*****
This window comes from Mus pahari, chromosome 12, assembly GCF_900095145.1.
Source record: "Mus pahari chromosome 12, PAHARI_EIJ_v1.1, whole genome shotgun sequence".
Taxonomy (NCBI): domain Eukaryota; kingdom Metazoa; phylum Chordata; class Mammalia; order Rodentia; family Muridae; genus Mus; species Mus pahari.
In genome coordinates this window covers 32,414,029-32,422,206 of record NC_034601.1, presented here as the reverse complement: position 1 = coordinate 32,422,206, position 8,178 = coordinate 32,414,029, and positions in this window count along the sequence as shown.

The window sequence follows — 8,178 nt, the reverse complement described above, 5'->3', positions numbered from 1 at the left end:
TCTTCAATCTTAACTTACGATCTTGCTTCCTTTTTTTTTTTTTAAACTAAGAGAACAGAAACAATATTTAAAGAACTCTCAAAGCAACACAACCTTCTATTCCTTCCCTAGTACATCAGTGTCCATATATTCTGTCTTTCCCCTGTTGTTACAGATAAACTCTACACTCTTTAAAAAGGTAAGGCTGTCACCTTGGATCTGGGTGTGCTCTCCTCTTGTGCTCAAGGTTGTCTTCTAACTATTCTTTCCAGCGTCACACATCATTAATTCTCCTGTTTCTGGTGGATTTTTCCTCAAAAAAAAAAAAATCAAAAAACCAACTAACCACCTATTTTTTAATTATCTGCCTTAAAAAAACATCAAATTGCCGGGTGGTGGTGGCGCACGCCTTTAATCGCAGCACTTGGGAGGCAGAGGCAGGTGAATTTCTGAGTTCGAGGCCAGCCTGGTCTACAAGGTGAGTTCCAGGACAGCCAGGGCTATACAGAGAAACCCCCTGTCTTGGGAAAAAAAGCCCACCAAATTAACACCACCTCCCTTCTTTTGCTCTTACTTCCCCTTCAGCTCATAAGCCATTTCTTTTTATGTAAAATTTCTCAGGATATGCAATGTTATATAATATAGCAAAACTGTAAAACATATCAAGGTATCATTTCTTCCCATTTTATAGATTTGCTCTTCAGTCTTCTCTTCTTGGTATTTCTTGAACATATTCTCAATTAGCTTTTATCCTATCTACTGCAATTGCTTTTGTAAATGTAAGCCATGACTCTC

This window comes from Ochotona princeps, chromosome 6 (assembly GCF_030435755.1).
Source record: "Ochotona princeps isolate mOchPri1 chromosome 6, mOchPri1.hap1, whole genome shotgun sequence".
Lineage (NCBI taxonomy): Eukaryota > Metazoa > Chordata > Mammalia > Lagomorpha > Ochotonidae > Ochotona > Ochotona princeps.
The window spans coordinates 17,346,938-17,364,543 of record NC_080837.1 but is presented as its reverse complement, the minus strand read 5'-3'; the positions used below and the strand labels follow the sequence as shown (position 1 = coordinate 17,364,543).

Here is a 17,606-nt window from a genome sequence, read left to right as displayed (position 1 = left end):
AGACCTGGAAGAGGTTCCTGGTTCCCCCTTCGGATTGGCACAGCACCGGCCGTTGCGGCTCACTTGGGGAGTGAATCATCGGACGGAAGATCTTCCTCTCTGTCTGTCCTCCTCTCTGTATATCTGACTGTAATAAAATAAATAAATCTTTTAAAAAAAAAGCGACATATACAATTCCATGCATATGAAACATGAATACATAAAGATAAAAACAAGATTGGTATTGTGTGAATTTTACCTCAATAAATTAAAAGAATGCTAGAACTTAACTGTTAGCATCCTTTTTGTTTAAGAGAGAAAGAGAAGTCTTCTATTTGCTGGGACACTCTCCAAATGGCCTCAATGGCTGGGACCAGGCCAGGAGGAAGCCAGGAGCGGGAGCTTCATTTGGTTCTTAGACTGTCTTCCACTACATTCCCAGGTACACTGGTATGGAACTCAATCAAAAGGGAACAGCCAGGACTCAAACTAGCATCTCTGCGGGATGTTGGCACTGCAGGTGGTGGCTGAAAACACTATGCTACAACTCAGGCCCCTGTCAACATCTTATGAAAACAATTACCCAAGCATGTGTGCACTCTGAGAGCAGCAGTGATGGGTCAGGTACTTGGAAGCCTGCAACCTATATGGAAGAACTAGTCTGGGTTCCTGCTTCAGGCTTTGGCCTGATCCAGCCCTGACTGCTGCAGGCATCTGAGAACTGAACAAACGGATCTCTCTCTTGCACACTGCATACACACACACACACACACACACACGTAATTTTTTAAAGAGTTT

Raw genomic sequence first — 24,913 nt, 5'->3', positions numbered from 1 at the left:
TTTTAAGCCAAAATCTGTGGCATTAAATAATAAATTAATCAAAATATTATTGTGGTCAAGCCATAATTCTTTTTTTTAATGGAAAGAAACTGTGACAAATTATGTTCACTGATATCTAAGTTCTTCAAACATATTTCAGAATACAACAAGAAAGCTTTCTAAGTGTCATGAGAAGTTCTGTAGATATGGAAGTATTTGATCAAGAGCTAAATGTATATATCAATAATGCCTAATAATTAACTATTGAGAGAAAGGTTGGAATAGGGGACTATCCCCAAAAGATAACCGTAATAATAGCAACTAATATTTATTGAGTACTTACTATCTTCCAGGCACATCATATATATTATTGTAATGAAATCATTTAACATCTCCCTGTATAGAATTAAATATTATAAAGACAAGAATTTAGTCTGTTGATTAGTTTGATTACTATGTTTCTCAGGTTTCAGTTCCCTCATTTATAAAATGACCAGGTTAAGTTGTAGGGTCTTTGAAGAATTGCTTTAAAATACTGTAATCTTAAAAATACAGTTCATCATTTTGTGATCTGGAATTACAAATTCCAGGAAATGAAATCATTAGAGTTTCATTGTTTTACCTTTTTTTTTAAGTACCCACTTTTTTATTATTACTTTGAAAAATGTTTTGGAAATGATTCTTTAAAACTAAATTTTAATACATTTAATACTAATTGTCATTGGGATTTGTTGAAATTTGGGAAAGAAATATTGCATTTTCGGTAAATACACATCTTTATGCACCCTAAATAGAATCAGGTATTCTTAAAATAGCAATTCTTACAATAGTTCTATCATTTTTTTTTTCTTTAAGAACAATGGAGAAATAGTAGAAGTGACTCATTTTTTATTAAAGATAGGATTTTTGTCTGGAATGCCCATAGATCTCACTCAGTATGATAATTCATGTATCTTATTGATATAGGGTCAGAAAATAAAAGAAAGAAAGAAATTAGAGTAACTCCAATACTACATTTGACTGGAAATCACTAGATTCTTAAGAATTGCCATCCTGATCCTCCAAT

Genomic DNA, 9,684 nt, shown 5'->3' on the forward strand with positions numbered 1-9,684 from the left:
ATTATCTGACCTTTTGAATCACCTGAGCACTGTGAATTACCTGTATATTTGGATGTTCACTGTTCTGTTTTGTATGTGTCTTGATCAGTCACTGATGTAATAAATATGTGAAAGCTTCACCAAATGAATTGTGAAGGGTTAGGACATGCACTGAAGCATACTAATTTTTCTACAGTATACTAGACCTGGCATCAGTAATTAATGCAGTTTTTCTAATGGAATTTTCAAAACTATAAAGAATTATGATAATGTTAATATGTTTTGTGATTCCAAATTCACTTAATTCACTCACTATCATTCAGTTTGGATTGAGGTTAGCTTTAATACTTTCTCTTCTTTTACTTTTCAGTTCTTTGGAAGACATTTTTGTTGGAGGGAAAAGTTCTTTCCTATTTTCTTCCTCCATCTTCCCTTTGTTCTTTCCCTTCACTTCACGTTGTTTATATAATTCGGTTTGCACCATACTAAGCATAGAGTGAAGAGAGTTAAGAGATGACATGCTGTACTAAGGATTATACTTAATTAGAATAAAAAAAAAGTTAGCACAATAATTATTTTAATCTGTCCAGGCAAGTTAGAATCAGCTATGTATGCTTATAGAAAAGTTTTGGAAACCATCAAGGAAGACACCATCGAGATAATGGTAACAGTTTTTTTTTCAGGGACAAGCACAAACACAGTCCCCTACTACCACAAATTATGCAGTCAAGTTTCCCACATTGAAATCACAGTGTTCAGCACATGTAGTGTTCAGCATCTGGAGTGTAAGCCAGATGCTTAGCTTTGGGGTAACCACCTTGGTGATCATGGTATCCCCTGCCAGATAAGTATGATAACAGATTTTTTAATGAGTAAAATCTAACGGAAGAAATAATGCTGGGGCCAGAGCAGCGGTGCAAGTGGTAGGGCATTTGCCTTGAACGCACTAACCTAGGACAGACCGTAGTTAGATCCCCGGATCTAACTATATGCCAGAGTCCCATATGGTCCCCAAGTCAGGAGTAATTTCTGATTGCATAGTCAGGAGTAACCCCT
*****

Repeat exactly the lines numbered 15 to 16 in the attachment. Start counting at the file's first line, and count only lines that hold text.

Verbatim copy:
Genomic DNA, 9,684 nt, shown 5'->3' on the forward strand with positions numbered 1-9,684 from the left:
ATTATCTGACCTTTTGAATCACCTGAGCACTGTGAATTACCTGTATATTTGGATGTTCACTGTTCTGTTTTGTATGTGTCTTGATCAGTCACTGATGTAATAAATATGTGAAAGCTTCACCAAATGAATTGTGAAGGGTTAGGACATGCACTGAAGCATACTAATTTTTCTACAGTATACTAGACCTGGCATCAGTAATTAATGCAGTTTTTCTAATGGAATTTTCAAAACTATAAAGAATTATGATAATGTTAATATGTTTTGTGATTCCAAATTCACTTAATTCACTCACTATCATTCAGTTTGGATTGAGGTTAGCTTTAATACTTTCTCTTCTTTTACTTTTCAGTTCTTTGGAAGACATTTTTGTTGGAGGGAAAAGTTCTTTCCTATTTTCTTCCTCCATCTTCCCTTTGTTCTTTCCCTTCACTTCACGTTGTTTATATAATTCGGTTTGCACCATACTAAGCATAGAGTGAAGAGAGTTAAGAGATGACATGCTGTACTAAGGATTATACTTAATTAGAATAAAAAAAAAGTTAGCACAATAATTATTTTAATCTGTCCAGGCAAGTTAGAATCAGCTATGTATGCTTATAGAAAAGTTTTGGAAACCATCAAGGAAGACACCATCGAGATAATGGTAACAGTTTTTTTTTCAGGGACAAGCACAAACACAGTCCCCTACTACCACAAATTATGCAGTCAAGTTTCCCACATTGAAATCACAGTGTTCAGCACATGTAGTGTTCAGCATCTGGAGTGTAAGCCAGATGCTTAGCTTTGGGGTAACCACCTTGGTGATCATGGTATCCCCTGCCAGATAAGTATGATAACAGATTTTTTAATGAGTAAAATCTAACGGAAGAAATAATGCTGGGGCCAGAGCAGCGGTGCAAGTGGTAGGGCATTTGCCTTGAACGCACTAACCTAGGACAGACCGTAGTTAGATCCCCGGATCTAACTATATGCCAGAGTCCCATATGGTCCCCAAGTCAGGAGTAATTTCTGATTGCATAGTCAGGAGTAACCCCT